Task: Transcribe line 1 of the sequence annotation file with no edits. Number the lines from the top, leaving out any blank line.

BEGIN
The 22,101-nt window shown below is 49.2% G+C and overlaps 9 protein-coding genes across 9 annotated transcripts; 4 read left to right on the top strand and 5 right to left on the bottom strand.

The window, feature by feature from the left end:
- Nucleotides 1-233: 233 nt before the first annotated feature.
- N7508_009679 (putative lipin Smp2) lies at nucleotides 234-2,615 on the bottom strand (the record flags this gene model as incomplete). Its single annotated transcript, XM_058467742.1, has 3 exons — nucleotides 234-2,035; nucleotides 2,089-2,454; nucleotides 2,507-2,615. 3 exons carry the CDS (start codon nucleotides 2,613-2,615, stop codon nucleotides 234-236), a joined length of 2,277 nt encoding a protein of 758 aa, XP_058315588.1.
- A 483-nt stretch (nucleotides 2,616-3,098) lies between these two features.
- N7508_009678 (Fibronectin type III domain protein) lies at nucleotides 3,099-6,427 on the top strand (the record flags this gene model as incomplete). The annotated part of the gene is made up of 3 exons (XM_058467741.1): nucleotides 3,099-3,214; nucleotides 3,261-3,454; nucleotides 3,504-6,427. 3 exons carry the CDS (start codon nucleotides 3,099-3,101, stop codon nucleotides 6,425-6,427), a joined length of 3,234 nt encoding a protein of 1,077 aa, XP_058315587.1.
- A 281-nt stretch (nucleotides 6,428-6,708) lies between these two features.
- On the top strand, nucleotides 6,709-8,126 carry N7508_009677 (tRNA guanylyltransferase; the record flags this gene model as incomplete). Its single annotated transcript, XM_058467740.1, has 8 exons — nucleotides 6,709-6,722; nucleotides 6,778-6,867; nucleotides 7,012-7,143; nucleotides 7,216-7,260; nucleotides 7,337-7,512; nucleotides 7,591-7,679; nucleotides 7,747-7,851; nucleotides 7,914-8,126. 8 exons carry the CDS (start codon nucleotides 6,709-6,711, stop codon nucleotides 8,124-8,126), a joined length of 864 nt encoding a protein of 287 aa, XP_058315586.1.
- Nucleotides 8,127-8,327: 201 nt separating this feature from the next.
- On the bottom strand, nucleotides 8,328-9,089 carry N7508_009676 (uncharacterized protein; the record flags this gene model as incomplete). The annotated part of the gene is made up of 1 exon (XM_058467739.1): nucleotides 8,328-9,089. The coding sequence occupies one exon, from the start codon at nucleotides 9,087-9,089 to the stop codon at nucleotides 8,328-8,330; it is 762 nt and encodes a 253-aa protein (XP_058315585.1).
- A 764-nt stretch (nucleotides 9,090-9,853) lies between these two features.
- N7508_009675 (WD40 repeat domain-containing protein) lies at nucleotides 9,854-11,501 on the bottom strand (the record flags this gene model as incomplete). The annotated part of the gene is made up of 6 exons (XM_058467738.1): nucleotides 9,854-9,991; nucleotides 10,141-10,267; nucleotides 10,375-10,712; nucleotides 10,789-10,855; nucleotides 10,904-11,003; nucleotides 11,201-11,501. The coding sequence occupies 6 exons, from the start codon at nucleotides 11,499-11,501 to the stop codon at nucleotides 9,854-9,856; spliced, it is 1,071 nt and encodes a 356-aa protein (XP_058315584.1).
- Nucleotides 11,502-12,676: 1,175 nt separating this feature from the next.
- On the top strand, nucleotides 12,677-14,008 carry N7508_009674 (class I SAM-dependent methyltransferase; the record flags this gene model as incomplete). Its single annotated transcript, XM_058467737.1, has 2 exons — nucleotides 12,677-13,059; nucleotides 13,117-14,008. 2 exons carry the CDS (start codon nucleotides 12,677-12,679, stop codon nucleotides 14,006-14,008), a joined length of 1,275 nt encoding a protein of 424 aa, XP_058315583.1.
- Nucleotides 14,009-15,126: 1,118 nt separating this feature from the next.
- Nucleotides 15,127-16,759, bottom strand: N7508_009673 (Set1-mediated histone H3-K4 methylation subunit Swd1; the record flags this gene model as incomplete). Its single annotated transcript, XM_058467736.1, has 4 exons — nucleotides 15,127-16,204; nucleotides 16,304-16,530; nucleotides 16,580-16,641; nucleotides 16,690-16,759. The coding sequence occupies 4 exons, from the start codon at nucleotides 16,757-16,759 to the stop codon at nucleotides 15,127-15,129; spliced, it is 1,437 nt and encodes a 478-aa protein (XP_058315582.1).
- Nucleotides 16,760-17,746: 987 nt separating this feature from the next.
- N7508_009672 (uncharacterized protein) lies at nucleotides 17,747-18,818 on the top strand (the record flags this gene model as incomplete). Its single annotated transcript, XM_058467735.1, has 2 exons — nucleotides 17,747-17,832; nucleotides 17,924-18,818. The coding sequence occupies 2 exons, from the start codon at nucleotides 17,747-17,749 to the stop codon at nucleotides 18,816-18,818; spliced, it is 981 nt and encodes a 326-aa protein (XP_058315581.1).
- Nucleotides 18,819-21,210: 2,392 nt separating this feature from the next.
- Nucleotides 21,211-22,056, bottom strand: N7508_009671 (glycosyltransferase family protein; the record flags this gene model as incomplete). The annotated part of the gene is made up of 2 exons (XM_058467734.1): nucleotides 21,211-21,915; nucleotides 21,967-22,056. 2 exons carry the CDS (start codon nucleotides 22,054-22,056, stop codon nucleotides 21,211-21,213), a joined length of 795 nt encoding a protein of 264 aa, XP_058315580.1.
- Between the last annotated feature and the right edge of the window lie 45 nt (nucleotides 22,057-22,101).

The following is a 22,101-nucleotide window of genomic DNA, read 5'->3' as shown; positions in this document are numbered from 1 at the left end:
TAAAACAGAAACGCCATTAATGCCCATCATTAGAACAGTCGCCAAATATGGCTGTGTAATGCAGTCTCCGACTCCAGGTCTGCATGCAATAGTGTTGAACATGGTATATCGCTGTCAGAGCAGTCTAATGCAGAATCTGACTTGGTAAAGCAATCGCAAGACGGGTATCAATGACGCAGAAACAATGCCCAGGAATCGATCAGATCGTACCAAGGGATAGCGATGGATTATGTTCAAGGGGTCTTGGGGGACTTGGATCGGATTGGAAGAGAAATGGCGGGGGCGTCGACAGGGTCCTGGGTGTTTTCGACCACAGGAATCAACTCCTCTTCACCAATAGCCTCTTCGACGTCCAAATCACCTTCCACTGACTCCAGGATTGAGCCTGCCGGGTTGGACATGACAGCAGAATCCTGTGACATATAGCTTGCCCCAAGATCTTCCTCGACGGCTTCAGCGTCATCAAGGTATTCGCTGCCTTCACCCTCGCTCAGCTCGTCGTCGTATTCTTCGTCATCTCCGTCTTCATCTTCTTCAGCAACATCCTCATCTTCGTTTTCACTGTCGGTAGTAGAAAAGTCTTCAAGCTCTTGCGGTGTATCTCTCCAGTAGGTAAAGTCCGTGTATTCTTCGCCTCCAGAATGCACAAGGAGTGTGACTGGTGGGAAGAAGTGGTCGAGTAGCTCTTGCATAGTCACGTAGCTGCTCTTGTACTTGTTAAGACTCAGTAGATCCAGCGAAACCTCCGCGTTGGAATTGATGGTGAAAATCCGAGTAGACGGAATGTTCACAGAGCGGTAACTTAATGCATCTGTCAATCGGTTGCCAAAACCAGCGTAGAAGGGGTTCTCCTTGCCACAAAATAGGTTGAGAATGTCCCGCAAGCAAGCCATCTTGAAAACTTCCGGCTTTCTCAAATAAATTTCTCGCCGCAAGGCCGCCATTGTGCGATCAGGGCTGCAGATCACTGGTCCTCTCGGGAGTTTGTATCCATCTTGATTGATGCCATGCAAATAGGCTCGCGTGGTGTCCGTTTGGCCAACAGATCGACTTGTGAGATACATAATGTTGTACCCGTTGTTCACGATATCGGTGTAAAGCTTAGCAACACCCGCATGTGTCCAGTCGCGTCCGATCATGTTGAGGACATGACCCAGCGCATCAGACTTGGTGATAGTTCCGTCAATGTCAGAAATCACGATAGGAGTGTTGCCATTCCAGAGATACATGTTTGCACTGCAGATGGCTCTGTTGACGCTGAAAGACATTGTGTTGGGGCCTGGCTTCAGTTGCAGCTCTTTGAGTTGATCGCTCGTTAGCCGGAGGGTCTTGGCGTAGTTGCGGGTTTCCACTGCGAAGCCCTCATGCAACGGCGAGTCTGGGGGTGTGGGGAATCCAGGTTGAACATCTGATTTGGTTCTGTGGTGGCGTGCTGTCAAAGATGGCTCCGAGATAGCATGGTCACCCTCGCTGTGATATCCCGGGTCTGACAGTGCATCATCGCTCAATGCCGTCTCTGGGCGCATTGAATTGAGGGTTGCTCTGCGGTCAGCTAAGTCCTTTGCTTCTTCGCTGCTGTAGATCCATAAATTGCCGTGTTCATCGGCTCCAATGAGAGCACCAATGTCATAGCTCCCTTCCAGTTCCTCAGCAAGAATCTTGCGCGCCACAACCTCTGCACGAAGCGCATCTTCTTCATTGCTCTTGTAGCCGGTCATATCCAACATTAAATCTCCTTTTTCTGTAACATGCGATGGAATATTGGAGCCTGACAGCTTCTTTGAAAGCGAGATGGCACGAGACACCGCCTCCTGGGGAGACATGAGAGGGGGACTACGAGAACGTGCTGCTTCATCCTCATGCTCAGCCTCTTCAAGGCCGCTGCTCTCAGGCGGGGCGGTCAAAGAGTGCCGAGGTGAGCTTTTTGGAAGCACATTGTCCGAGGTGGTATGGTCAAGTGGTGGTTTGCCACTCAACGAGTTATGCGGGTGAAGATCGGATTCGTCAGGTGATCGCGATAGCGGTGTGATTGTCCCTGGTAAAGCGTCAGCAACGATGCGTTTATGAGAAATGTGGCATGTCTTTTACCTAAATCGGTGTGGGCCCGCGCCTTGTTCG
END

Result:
The 22,101-nt window shown below is 49.2% G+C and overlaps 9 protein-coding genes across 9 annotated transcripts; 4 read left to right on the top strand and 5 right to left on the bottom strand.